What I hope she remembers…
That’s a question I was asking myself today while perusing those boring crunchy momma blogs with lists of “10 things” that I mindlessly read in a daily basis to procrastinate washing dishes or folding laundry.
So it got me thinking that I am witnessing 4 generations of mothering styles in my life right now. I’ve heard my grandma tell about her mother and how she did things. I’ve heard her also tell of how she parented my mother. I’ve also heard my mothers side if the story of her own childhood. I’ve lived my own childhood and witnessed that mothering firsthand. And now I’m living my own mothering experience. So with that said, when my daughter is 30 with her own children, I can’t help but wonder what kinds of things she’ll say about the way I have raised her.
Sadly I wasted 10 years of my adulthood blaming my parents for every single anxiety attack and 100 lbs if excess fat on my body. When in actuality, that’s not really fair. Granted, a lot of the way I am is a direct result of the way I was parented but now I’m older and I’m learning to take responsibility for my adult actions and sometimes it sucks. But sometimes it’s so liberating to say “Yep, I did that” and then moving on.
My daughter witnesses me daily loving my body and caring for it. She also has witnessed the sad days when I lived under the gray cloud of depression and self hate. I pray daily that that was too long ago and that she’ll forget that awful stage of my life. I pray she won’t think about all the times I wouldn’t let her have Mountain Dew and that she’ll remember the times I let her stay up a little later than usual on those nights because her behavior was so good that it earned her some extra snuggles and reading time.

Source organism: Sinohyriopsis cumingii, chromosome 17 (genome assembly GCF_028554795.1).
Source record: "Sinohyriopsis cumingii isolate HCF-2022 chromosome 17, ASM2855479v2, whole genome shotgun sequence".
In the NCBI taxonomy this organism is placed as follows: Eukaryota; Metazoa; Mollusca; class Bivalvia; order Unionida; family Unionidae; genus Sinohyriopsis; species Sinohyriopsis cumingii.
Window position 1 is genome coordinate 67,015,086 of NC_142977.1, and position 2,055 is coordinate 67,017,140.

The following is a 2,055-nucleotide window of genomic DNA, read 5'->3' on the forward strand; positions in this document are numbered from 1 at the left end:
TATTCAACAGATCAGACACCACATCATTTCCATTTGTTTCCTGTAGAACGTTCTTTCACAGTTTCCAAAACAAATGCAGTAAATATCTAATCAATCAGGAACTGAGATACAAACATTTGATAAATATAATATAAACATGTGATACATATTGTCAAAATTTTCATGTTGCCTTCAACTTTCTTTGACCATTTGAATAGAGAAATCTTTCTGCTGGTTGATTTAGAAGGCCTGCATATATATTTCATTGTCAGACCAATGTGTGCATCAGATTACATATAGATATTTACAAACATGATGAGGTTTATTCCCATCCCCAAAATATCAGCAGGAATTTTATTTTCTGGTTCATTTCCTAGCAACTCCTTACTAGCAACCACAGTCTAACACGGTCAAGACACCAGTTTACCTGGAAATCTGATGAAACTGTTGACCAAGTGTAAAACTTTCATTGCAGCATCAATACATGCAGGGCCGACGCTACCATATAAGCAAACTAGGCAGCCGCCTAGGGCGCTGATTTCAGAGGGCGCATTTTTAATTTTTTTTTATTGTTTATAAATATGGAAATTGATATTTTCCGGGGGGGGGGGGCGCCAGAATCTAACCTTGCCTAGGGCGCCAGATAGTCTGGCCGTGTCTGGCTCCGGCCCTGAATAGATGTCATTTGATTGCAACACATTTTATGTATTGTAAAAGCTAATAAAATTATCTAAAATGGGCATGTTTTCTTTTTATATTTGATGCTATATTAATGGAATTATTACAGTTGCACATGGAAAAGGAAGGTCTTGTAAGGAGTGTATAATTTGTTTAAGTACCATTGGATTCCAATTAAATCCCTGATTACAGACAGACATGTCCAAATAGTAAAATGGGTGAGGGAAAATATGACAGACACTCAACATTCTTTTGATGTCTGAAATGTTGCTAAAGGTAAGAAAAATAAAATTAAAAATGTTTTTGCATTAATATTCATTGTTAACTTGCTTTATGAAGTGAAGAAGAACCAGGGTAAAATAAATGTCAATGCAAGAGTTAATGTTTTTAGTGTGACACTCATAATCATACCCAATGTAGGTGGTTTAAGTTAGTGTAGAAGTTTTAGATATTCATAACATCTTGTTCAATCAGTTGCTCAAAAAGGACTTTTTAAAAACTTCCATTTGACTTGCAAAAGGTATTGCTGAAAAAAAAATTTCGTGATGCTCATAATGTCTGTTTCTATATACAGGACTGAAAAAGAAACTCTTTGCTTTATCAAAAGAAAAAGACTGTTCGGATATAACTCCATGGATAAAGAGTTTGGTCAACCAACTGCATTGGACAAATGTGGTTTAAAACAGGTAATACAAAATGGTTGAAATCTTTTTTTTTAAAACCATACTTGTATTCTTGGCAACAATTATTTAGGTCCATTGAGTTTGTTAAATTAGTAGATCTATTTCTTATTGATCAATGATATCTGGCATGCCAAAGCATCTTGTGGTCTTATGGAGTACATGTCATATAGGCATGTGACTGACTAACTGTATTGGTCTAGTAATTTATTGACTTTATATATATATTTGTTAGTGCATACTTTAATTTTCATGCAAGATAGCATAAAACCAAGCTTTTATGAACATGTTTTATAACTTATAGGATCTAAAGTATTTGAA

I pray that she doesn’t remember the mommy who agonizes over eating more than one cookie and the guilt her mommy felt afterwards. I pray she remembered her mommy letting her crack the eggs and smell the vanilla while wearing her plain old apron dusted with flour.
I pray that she never knew how sad her mommy was when she fixed square meals for her and her brother while her daddy was working those long hours into the night. But instead I pray that she knows how much her daddy loves her, her brother and mommy and those strong callused hands that tuck her in on the nights that he is able to be home.
I pray that she never sees a woman by the size of her body. Instead when pointing her out uses words like “the one with the pretty hair, or the one with the happy laugh.”
I pray that she never remembers the frustrated angry shouts that would spew from her mommy’s mouth in the early days when everything was a struggle for her mommy. Instead I pray she remembers the beautiful and sometimes obnoxious song lyrics and wild booty shaking her mommy did at the stove while cooking.
I pray she looks in the mirror and never hears a voice in her head telling her she’s not worthy or not pretty enough. I pray that she hears her mommy’s voice over and over saying “You are beautiful. You are so smart. I love you. I am proud of you. You deserve all the riches and happiness in the world because you are enough!”